Review the objectives for your coursework, and mark any that you have already mastered, then focus on the objectives you need to work on. You'll always have a visual reminder of which lessons you still need to master.Sign Up Now
When you are ready to take the test, you'll work through a range of multiple-choice questions, each tied to a specific objective. This can give you a sense for any objectives still needing work. You can review and re-test until you are ready to verify your mastery.Sign Up Now
Teachur is competency-based. You get credit for mastering objectives, not just spending time in class. Each objective includes relevant instructional media, like videos, entries in online encyclopedias, helpful websites, etc. to help you learn. You can also recommend different media. Study up until you are ready to test.Sign Up Now ❯
When you are ready to verify your mastery, you'll meet in a video conference with an expert who will ask more open-ended questions about the course materials. Each course will also have one or more course projects to challenge you to demonstrate your mastery in a more synthesizing way. Once you have satisfied the expert that you have mastered the objectives, they will verify your proficiency.Sign Up Now ❯
Jane has a good job right out of high school, but really wants to get her degree.
Jorge has been working in his field for 15 years but feels limited without a degree.
Yuki just moved to the US and is finding it difficult in her field with a foreign degree.
The Teachur Manifesto
Education should be available and accessible to every person on earth; intentionally making standard education inaccessible or exclusive is immoral. Education belongs in the same category as shelter, clean water, and basic food.
Education should be disconnected from geography. Students should be able to learn anything from anywhere on earth. With few exceptions, tying education to geography is a form of exclusion.
Education should be disconnected from a schedule. The most effective time to learn something is when the student is ready, not when the teacher or institution is available.
Education should not be admission- or permission-based, but freely available upon the asking. The current admission-based system is a vestige of a scarcity model that could only fit a limited number of seats in a classroom. No one should have to be admitted or ask permission to learn a subject.
Education should not have a prescribed completion time. The amount of time it takes to learn something shouldn’t be decided before hand; some students can learn something in minutes that will take others days or years to learn.
Education should not be set to a specific time period in a person’s life; it should be a process like eating, drinking, and exercise: continual, habitual, and evolving. Students should not be categorized or limited by what they have studied or learned to date.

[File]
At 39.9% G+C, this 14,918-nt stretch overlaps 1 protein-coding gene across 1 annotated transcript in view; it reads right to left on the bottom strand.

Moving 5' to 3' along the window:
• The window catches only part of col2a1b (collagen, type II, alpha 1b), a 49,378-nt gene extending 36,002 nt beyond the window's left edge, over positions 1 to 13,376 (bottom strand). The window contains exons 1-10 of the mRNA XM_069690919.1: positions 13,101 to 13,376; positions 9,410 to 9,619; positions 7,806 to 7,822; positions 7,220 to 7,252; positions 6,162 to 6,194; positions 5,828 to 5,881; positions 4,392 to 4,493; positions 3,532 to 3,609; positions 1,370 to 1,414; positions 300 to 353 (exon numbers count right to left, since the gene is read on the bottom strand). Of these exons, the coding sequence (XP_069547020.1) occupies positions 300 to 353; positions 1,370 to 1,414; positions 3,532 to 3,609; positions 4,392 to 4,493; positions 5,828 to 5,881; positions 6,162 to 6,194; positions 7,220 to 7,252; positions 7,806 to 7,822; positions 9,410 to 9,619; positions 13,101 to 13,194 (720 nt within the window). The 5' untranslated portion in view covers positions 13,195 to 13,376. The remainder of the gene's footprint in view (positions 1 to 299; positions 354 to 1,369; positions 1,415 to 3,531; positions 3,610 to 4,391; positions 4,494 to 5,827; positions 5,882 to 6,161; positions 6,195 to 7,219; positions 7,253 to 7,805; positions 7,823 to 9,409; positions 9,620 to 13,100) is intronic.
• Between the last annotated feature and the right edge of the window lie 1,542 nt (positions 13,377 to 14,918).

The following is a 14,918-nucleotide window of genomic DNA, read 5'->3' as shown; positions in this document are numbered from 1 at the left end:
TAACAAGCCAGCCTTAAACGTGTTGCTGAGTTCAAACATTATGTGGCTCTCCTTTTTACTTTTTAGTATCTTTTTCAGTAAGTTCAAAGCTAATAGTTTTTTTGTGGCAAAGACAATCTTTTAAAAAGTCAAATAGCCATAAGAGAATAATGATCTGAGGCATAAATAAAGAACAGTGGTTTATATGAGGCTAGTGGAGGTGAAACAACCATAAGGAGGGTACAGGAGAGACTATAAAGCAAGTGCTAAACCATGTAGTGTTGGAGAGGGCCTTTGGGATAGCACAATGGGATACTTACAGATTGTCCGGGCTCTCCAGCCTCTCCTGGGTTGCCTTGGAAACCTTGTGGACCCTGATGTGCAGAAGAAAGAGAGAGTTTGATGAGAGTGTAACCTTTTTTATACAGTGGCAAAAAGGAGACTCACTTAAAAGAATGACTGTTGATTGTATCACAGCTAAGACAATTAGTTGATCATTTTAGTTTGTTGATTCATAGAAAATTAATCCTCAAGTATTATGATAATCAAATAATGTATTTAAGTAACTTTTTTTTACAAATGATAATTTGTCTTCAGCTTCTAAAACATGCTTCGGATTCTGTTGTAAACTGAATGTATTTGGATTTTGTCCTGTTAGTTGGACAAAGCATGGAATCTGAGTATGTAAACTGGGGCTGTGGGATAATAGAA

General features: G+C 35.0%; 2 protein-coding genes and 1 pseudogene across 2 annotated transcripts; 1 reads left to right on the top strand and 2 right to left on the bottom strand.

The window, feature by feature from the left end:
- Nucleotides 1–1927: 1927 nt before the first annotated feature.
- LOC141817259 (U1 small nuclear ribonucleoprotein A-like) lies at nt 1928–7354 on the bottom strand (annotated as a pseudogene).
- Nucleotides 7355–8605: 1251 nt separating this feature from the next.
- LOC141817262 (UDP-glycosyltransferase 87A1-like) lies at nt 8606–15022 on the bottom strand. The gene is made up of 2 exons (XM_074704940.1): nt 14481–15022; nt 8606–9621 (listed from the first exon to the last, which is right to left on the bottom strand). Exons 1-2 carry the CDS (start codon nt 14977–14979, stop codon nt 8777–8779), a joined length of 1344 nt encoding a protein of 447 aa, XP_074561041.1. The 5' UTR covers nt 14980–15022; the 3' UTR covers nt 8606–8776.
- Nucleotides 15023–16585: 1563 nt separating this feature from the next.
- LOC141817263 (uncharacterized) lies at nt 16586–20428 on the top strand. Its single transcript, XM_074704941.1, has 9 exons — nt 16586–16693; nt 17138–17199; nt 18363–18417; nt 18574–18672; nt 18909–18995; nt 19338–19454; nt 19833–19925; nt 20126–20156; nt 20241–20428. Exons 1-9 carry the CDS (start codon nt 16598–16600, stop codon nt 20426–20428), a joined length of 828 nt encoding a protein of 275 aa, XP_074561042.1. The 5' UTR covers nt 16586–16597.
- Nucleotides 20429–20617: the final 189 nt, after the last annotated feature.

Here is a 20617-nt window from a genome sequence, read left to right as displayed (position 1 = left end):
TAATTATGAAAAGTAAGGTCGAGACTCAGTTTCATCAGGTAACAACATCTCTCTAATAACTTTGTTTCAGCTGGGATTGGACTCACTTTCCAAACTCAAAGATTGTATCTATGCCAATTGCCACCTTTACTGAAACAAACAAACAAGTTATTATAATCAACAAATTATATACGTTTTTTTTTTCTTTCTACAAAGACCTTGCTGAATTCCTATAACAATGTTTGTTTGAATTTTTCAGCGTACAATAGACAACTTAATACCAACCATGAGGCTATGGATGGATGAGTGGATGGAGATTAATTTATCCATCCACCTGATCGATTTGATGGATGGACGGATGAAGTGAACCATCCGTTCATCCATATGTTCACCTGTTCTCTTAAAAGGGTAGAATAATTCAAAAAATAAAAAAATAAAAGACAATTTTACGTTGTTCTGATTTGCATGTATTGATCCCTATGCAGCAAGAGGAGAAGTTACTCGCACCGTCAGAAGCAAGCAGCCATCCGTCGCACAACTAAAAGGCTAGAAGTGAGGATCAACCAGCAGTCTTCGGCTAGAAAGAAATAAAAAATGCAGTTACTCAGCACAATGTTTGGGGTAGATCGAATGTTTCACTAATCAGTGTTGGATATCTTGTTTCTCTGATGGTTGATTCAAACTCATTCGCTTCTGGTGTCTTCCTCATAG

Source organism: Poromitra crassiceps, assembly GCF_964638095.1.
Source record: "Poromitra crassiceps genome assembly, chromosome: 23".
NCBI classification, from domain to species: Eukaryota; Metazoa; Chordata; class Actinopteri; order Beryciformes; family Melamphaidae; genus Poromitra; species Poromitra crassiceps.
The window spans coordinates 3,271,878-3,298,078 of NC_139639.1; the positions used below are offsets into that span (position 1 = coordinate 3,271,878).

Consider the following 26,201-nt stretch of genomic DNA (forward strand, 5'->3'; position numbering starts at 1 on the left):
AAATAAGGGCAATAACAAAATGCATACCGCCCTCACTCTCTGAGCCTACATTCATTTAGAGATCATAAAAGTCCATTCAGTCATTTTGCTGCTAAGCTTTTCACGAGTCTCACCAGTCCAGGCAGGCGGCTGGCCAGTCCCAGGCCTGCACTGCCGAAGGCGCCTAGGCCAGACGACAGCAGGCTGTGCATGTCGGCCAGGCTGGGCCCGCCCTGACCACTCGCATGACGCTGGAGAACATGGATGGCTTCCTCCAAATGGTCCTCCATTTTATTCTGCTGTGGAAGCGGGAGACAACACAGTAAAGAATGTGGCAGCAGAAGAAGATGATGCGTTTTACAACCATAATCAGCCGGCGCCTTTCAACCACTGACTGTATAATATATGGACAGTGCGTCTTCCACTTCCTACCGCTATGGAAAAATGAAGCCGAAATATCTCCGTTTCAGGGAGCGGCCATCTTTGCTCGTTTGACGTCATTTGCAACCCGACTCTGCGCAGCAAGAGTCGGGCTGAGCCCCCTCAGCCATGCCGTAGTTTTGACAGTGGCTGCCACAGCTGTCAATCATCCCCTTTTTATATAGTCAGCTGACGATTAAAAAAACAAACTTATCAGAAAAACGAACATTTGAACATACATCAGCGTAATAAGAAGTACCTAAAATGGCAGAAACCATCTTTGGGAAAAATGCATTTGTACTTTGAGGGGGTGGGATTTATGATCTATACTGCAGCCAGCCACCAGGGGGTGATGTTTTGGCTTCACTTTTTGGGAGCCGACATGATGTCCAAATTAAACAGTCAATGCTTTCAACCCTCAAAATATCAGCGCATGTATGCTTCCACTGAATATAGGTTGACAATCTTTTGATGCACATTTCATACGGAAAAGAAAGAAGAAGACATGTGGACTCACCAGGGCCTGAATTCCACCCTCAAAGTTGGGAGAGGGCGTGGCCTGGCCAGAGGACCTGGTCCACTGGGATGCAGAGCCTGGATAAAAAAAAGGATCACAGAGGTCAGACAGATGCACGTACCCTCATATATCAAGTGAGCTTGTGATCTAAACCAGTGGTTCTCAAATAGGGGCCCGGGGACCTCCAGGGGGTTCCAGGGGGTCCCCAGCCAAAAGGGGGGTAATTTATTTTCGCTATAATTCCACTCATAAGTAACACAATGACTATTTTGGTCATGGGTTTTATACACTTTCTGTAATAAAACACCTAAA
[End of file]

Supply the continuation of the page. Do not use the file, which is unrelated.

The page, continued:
Education should not be competitive or judged by other students’ achievements. Students should only be assessed on whether they have mastered the stated objective or ‘not yet’. Removing competition decreases the incentive for cheat or cut corners.
Educational records, including learning achievements, grades, transcripts, credentials, and degrees should be owned and managed by the student rather than an institution. Students should be able to move freely between any learning institution or organization at anytime or for any reason.
Educational records should include universally understandable, useful, and verifiable documentation of student mastery of explicit learning objectives, rather than an institutional stamp attesting to completion of a vague curriculum.
Education should not have a prescribed way of teaching. Prevalent teaching approaches are often culturally, gender or socio-economically biased. While clear and explicit learning objectives can be universally agreed upon, the manner in which these are achieved should be as diverse as the student body.
Educational learning paths should be personalized and as varied and diverse as the students pursuing them.
Education should not be at the service of institutions, but at the service of learning. Organizing education around institutional timelines, schedules, expertise, records, and convenience is efficient for institutions, but limits the student, and by extension humanity’s potential.
With a background in media production/media theory/design and education, Josh has spent the past 15 years working in higher education as an instructional technologist and designer. While working at the Columbia Center for New Media Teaching and Learning, he helped develop the case program at the J-school. More recently he has worked in public higher education where he has seen the good and the bad of the modern education landscape.
Ben holds a PhD in Philosophy and Education from Teachers College, Columbia University, and has spent several years teaching courses in foundations of education at the college level. He spent much of the last 20 years evaluating, developing, and aligning curriculum across a range of disciplines, including five years as Director of specialized curriculum with K12.com, a leading provider of online education.